Governing and elections aren’t perfectly symbiotic. How much legislation you pass through Congress and sign as President has very little to do with your re-election, while history tells us your unemployment rate, ability to not raise taxes on most people, and global events beyond your control have a lot to do with it. Jimmy Carter did a lot of innovative things as President, but was undone by lines at the gasoline pump, hostages in Iran, and inflation. High gas prices and inflation may very well do the same to Joe Biden.
With that said, it’s hard to argue Joe Biden isn’t achieving things or that his White House has nothing to sell to a restless public. In his Administration, the following acts have reached his desk, or are about to:
- American Rescue Plan of 2021– The major Covid recovery bill signed in 2021, valued at $1.9 trillion that mostly went to money for small businesses, vaccines, and other areas impacted by the disease.
- Infrastructure Investment and Jobs Act of 2021– This $1 trillion, bipartisan bill provided money for highways, broadband, mass transit, and much more.
- Protect Our Kids Act of 2022– The most significant national gun safety bill to pass since the opening two years of Bill Clinton’s Presidency, done so on a bipartisan basis.
- The appointment of Supreme Court Associate Justice Ketanji Brown Jackson– approved on a bipartisan basis, Judge Brown Jackson became the first Black Woman on the bench.
- CHIPS and Science Act of 2022– This bipartisan bill will make cars, household appliances, and computers cheaper, and was approved on a bipartisan basis. This will also help our national security agencies meet their technological needs, domestically.
- PACT Act of 2022– This is the “burn pit” bill that was held up by Ted Cruz and other Republican Senators. This will help veterans receive the care they were promised.
- And finally, The Inflation Reduction Act of 2022– The 2022 Reconciliation Bill would make record investments in fighting climate change, lowering the cost of prescription drugs, and lowering the deficit over the next decade.
Bill Clinton and Barack Obama were pretty effective Presidents from the Democratic side, and both oversaw very good economic outcomes in their tenure, but neither accomplished this much in their first two years. Action on infrastructure unmatched since Eisenhower’s Interstate Highway System, the most important gun bill since 1994, tens of millions of vaccines administered, a major climate bill, a historic Supreme Court judge, major action for veterans and technological industries, and money to save millions of small businesses in the first two years. No, it isn’t a perfect first two years, and certainly Democratic frustration with the pace on Capitol Hill, not to mention with the Supreme Court, is warranted. It’s worth noting though that Biden’s peers on getting things done in his first two years are both known by their three initials, LBJ and FDR. Part of the promise of Biden in the 2020 campaign was that he would actually get things done. Things have certainly been done.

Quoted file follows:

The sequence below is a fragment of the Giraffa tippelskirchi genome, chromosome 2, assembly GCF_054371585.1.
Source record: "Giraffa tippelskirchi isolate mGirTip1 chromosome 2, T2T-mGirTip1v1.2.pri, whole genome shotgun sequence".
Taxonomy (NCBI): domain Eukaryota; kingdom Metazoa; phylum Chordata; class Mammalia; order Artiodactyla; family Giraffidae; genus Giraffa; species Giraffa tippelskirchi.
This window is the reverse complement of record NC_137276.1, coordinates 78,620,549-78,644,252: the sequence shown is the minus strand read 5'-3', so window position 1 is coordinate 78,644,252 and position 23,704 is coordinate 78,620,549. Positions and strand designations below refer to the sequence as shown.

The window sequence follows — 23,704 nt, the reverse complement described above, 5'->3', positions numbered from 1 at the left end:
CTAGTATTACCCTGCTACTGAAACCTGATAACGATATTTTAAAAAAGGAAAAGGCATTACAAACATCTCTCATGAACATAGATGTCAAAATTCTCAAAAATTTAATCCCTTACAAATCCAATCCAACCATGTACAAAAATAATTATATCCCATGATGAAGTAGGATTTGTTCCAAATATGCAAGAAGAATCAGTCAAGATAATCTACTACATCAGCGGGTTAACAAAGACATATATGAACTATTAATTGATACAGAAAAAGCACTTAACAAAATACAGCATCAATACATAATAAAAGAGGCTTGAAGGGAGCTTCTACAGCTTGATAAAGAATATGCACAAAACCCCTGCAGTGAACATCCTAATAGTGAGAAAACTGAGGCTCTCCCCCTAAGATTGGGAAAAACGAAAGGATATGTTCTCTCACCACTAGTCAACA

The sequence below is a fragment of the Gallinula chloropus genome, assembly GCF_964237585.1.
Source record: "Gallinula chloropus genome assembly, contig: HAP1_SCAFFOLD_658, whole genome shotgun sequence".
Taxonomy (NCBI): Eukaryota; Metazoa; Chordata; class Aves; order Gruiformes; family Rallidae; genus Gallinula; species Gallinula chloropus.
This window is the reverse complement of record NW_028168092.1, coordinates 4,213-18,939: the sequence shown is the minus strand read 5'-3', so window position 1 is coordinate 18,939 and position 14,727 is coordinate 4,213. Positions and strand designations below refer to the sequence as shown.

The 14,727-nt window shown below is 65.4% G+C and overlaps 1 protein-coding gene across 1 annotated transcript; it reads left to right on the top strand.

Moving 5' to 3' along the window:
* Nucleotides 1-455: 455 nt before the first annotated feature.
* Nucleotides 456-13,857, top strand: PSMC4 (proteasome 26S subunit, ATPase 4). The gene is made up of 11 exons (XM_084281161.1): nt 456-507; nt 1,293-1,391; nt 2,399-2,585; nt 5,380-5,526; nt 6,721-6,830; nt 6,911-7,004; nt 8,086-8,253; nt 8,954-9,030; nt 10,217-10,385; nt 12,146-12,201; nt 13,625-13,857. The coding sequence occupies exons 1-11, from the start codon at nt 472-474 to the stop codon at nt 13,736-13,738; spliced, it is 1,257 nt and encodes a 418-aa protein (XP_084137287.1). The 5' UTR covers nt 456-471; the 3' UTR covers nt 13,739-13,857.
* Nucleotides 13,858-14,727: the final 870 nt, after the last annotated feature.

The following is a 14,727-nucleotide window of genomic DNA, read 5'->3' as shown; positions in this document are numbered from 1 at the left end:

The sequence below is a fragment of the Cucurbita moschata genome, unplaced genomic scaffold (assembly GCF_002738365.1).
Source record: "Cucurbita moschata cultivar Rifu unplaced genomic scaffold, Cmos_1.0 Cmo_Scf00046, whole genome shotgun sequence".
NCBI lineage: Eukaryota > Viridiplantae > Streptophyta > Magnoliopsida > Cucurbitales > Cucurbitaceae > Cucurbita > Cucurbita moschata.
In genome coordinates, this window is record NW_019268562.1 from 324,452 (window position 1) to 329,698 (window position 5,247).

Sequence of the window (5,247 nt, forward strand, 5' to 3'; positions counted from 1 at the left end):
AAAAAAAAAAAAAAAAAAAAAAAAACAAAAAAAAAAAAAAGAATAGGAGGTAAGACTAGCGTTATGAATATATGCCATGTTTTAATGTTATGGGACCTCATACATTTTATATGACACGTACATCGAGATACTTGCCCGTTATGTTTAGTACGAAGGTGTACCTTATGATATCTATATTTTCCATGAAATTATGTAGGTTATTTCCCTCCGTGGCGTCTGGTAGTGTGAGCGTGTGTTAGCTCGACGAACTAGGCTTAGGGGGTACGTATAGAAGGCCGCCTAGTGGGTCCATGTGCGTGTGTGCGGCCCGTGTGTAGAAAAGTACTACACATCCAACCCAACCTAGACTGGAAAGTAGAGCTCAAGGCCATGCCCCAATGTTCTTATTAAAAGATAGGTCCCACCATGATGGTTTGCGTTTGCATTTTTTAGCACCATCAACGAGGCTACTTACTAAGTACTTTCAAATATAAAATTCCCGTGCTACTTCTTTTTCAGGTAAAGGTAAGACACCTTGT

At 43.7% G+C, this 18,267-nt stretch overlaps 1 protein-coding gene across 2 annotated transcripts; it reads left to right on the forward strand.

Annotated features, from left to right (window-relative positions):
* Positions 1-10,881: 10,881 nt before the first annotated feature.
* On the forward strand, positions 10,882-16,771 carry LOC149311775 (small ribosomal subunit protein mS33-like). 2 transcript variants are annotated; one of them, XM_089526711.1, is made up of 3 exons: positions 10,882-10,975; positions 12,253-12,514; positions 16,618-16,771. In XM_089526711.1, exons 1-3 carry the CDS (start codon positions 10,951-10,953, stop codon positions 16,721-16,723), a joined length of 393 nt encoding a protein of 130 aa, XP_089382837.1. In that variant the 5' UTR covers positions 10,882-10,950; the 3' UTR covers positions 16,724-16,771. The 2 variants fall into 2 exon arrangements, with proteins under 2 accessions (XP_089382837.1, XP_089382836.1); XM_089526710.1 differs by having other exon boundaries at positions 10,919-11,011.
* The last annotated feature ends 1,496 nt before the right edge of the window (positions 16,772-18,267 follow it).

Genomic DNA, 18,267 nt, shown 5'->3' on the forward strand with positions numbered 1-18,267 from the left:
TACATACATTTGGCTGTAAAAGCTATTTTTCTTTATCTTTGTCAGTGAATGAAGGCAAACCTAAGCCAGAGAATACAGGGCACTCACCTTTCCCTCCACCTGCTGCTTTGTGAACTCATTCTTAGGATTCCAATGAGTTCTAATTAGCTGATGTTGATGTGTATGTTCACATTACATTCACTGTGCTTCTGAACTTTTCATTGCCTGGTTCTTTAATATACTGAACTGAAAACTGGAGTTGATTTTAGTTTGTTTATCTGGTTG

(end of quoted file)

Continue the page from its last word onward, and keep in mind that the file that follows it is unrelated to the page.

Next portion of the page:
I’ll close how I opened though, being good at passing legislation is not a sign that an incumbent President will be good at winning re-election, and I certainly think the Biden White House has had messaging issues the first two years. Like Obama and Clinton before him, his communications team set the expectation that the mere arrival of this President would mark the beginning of better days ahead, and that was never realistic. Everything from the inflation and gas prices to the empowerment of the least progressive forces in the Senate Democratic Caucus was absolutely predictable and should have been baked into the expectations the team set. There is also the bigger problem- continual messaging that doesn’t nearly celebrate the achievements of this White House enough, and allows the media to spin victories into defeats reigned supreme in the first two years. The achievements of this President are historic. The inflation and growing pains of his administration are all cyclical and to be expected coming out of a predecessor who thrived on creating chaos. The team around the President needs to do a better job of framing his results within the paradigm that is reality, and stop trying to create the utopia that some of these folks (many who weren’t Biden people to begin with) want to give to the country. If they can do that, Joe Biden will get the second inaugural, with a big crowd this time, that he deserves.